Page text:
You can read the details in the Findmypast Blog at http://goo.gl/eORKxR.
Association of Genealogists and Researchers in Archives Announces Changes to Membership and Associateship Criteria
The following announcement was written by the Association of Genealogists and Researchers in Archives (AGRA):
AGRA, the body representing professional genealogists in England and Wales, has recently announced radical changes to both its Membership and Associateship criteria.
All applicants wishing to join the association will now have to attend an interview and in most cases will also be asked to undergo practical tests. The new rules also attach greater importance to formal qualifications and ongoing learning.
Many of us have pictures or information that we want to keep on our home computers or devices, but in case of fire or other disasters, we want to be able to keep them safe. Pre-Cloud users kept copies of pictures and information on CDs or DVDs and hard drives in bank vaults or other safe storage. They also gave copies to others and sent discs or memory sticks to interested parties. When we put our data into cloud storage, though, we keep the original information at our home, and store the data in a format that can be used by others in facilities in different places in the world. Now, everyone can have access to this data, with permission, in a much easier way.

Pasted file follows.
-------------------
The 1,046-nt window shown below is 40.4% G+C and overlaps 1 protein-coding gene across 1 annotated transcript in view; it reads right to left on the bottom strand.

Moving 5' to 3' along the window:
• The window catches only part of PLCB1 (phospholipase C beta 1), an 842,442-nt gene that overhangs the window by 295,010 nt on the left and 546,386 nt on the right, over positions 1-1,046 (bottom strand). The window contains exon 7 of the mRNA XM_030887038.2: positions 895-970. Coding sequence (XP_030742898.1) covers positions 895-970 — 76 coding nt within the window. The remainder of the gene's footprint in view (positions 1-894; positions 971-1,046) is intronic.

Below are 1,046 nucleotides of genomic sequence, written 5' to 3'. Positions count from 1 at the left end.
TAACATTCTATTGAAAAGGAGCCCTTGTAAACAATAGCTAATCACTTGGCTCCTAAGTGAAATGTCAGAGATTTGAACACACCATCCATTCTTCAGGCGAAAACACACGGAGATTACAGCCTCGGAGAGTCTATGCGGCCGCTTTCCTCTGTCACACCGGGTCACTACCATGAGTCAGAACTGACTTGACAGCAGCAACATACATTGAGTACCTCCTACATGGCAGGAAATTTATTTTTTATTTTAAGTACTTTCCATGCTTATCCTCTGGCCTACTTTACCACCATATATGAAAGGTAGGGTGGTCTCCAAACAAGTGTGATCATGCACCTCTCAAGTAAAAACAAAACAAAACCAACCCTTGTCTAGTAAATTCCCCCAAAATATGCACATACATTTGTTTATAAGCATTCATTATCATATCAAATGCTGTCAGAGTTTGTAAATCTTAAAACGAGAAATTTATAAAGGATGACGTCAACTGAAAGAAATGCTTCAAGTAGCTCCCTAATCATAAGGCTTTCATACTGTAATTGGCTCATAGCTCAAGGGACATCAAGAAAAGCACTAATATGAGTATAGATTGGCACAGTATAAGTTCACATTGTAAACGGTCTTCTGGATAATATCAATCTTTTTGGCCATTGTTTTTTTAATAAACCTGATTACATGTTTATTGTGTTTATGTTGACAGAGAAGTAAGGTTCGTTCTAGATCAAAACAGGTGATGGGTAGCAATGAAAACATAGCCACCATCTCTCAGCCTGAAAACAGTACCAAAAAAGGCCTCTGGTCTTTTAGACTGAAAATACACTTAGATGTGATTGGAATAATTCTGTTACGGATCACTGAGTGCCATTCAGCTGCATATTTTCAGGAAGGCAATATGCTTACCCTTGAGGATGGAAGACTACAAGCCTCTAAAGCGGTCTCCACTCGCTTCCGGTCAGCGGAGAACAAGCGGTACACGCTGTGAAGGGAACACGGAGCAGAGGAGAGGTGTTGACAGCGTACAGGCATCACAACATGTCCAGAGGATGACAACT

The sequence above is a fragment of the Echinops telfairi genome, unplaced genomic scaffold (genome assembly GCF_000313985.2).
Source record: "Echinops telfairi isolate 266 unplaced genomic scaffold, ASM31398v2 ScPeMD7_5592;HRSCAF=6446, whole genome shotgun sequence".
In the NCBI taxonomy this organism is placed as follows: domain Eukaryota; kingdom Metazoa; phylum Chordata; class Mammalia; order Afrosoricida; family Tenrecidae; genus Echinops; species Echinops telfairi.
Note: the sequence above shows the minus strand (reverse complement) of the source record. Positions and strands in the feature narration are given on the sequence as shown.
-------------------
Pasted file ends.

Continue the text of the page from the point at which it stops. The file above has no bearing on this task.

This week will be the season finale for the U.S. Version of Who Do You Think You Are? In this episode, Minnie Driver sets out to learn more about her secretive father and traces the highs and lows of his career in the Royal Air Force during World War II. Through military documents, she comes to understand why her father was the way he was, and how his combat experience impacted the rest of his life. Then, since Minnie never met her paternal grandparents, she follows the trail in England until she comes face-to-face with the very first relative she’s ever met on her father’s side, and finds a kindred spirit in a family member she never knew about.